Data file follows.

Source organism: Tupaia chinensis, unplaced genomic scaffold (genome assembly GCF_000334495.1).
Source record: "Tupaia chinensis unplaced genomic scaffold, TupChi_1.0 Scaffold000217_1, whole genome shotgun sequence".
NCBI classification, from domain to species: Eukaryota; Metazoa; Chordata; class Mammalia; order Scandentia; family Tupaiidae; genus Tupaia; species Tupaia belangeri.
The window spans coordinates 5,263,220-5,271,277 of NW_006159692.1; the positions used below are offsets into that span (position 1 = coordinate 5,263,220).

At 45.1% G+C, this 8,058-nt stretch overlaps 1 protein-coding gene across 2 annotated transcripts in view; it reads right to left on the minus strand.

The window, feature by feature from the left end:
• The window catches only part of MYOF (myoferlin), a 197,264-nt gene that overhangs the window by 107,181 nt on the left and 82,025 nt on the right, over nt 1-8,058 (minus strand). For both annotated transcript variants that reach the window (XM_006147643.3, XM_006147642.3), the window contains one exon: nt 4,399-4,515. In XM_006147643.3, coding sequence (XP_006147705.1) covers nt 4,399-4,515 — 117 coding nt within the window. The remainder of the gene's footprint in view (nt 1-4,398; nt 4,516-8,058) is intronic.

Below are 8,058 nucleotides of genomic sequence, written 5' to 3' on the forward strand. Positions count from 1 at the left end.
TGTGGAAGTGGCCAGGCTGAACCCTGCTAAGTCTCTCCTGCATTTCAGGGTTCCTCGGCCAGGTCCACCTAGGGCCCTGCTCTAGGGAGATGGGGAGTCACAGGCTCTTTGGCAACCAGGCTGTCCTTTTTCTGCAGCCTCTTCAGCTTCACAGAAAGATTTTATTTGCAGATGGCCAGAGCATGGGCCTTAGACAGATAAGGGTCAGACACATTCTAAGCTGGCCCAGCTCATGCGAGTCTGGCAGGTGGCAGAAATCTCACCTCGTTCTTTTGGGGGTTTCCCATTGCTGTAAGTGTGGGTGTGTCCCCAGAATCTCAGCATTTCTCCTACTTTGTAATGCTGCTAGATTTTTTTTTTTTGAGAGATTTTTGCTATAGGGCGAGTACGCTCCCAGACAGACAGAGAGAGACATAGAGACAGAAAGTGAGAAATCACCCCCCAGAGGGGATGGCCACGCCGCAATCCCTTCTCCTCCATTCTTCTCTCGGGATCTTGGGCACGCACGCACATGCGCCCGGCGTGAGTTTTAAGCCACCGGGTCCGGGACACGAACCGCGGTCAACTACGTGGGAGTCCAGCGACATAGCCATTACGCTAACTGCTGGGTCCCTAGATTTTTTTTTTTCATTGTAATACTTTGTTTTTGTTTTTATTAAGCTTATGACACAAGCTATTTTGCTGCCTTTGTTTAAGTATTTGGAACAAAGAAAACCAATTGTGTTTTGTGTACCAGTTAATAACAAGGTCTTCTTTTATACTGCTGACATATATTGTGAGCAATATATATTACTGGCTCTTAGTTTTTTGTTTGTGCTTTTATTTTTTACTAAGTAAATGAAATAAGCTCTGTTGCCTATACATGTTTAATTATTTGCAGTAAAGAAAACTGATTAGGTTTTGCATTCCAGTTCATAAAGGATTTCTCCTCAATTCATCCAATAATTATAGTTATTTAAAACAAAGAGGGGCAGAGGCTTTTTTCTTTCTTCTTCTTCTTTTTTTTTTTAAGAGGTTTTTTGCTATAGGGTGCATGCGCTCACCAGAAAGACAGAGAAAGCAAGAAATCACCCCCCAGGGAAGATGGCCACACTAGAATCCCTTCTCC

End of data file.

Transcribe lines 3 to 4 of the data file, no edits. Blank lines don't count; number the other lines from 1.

NCBI classification, from domain to species: Eukaryota; Metazoa; Chordata; class Mammalia; order Scandentia; family Tupaiidae; genus Tupaia; species Tupaia belangeri.
The window spans coordinates 5,263,220-5,271,277 of NW_006159692.1; the positions used below are offsets into that span (position 1 = coordinate 5,263,220).